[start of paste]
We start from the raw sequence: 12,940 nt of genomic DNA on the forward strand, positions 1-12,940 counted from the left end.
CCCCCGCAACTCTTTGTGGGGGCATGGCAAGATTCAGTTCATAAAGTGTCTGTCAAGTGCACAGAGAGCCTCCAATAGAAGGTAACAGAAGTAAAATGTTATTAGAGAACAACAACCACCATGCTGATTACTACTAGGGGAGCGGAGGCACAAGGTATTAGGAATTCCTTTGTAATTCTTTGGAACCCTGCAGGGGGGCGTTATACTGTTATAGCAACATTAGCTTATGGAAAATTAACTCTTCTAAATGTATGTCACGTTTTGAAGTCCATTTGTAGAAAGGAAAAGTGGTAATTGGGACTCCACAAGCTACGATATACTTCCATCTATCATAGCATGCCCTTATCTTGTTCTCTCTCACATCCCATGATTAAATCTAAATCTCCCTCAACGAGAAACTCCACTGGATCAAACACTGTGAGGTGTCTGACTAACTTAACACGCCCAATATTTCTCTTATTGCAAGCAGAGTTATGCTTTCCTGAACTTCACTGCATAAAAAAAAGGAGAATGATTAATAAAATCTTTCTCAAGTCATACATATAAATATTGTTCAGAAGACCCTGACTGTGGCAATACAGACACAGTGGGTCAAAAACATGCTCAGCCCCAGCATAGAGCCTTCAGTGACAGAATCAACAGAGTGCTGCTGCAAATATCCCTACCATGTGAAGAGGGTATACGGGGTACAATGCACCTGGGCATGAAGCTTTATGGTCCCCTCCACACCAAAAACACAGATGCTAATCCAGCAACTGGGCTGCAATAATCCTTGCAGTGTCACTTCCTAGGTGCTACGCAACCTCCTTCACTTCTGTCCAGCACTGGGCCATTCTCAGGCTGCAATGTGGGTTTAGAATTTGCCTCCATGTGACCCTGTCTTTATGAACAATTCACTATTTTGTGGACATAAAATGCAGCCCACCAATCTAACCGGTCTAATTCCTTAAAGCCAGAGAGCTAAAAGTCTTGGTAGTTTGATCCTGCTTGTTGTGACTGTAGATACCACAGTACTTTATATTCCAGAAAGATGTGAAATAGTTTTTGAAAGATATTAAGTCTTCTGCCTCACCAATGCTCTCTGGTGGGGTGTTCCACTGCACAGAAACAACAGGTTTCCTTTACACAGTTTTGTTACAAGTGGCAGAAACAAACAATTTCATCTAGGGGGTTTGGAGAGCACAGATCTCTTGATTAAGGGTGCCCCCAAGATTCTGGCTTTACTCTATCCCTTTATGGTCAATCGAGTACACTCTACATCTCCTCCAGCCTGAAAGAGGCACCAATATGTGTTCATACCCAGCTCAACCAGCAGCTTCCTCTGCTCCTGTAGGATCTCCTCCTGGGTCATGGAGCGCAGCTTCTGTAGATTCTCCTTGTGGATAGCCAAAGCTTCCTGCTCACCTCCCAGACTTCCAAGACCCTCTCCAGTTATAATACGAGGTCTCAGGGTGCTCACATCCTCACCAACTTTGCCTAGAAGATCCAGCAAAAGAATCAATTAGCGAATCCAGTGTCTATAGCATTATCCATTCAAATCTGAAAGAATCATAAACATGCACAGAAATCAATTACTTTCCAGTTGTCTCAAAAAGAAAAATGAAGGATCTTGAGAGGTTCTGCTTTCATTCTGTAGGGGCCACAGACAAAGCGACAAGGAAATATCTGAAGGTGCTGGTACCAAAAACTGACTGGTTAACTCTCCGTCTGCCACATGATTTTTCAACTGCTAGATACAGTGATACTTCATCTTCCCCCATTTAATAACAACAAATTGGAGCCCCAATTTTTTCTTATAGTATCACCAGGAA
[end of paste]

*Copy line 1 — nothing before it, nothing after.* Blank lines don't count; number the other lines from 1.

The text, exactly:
We start from the raw sequence: 12,940 nt of genomic DNA on the forward strand, positions 1-12,940 counted from the left end.